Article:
The Festival Originals

Amid festival creep, Viva Las Vegas rockabilly weekender and Punk Rock Bowling are nearly 20-years strong

Punk Rock Bowling: Celebrating 17 years of Mohawks. | Photo by Tyson Heder

Punk Rock Bowling: Celebrating 17 years of Mohawks. | Photo by Tyson Heder

Mass-appeal mega music festivals have become a feature of the Las Vegas landscape, from EDC and Life Is Beautiful to the newbie, Rock in Rio. However, two festivals have been drawing fans from around the world since the 20th century. The Viva Las Vegas Rockabilly Weekend (April 2-5) is in its 18th year, while Punk Rock Bowling is celebrating its 17th birthday (May 22-25).

Both festivals are built on an old model: Find a subculture and corral its aficionados for a weekend of music, mingling and wallowing in the thing(s) they love best. “Punk Rock Bowling originally started at a bowling alley in Santa Monica and was only open to punk bands, labels, fanzines and college radio,” recalls Mark Stern, founder of Punk Rock Bowling. As the event grew, “We decided to move the party to Vegas and turn it into an annual weekend.”

When Tom Ingram, founder of Viva Las Vegas, was planning his rockabilly shindig, he also felt the lure of our neon city. “I looked at a lot of cities and decided Vegas was by far the best location,” he says, “The freedom of restrictions in Vegas makes the difference, such as 24-hour bars.”

Both Ingram and Stern see their events as a way to gather the tribes, draw new fans and pay tribute to legends. “Chuck Berry was my most memorable, because he was the first of the big acts that I booked,” Ingram says. “I would like to book Fats Domino, but I don’t think he is playing any more.”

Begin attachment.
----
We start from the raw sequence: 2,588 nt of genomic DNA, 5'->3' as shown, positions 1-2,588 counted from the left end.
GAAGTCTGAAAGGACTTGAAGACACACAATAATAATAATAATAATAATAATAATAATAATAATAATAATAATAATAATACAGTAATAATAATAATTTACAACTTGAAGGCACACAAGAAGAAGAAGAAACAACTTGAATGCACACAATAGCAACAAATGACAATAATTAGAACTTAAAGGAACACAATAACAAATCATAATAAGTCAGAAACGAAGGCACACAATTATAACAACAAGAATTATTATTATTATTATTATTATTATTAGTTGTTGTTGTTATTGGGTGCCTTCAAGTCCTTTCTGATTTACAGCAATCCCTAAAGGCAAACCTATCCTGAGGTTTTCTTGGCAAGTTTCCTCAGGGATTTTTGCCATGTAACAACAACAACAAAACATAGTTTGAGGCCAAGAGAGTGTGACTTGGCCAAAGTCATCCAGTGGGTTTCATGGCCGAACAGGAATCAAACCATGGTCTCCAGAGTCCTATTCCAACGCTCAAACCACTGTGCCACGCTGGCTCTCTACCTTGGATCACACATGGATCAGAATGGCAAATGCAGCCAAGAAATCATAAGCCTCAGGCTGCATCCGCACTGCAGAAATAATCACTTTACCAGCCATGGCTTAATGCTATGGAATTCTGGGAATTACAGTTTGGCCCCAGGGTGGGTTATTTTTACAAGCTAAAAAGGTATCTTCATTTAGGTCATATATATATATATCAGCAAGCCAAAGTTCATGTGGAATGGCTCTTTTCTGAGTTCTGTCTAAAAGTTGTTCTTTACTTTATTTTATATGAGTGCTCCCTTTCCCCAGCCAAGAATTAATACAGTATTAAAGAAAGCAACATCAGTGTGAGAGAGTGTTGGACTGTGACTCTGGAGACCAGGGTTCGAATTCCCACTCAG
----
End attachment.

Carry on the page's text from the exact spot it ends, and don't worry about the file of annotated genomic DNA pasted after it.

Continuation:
“We try to put a lot of younger up-and-coming bands on the lineups as well as older bands that have reformed for special appearances,” Stern says. Bringing the younger and older crowds together is part of what makes Punk Rock Bowling a special event. “A few years ago we had Devo play at PRB, and a lot of people were trying to tell me that Devo wasn’t a punk band,” he says. “But they hit the stage and I looked out at all these different factions of punk rock fans—kids with Mohawks, older punks with their kids, girls with blue hair, the whole gamut—and everyone was wearing Devo hats and dancing up and down and smiling ear to ear!”

Viva Las Vegas regularly sells out, but Ingram still remains a little amazed at the festival’s appeal, admitting that he “never expected” it to be such a huge success. “I try not to expect anything, then that way I am never disappointed. I just put on an event I hope people will enjoy and let the rest happen on its own,” he says. “The personal satisfaction is enormous, as I am a big fan of the music and have been involved in the rockabilly scene for so long.”

Stern also appreciates how large Punk Rock Bowling has gotten, even as he tries to keep an eye on the little things. “It’s gotten pretty big and sells out every year, but we intentionally keep the capacity low at the festival, so it’s still an intimate show. We strive to have a great atmosphere, good sight lines, great sound and cheap drinks and food.” He adds, “We try to take all the things that we don’t like about big festivals and do the opposite.”

As Vegas is increasingly a location for broad-based, major-budget, we’re-here-for-the-selfies festivals, it’s nice to know that we’ve still got our smaller-scale, old-school cultural congregations. And they’re not going anywhere. “We have been asked to do PRB in other cities,” Stern says. “But what better place is there for 20,000 punk rockers to gather than the City of Sin?”

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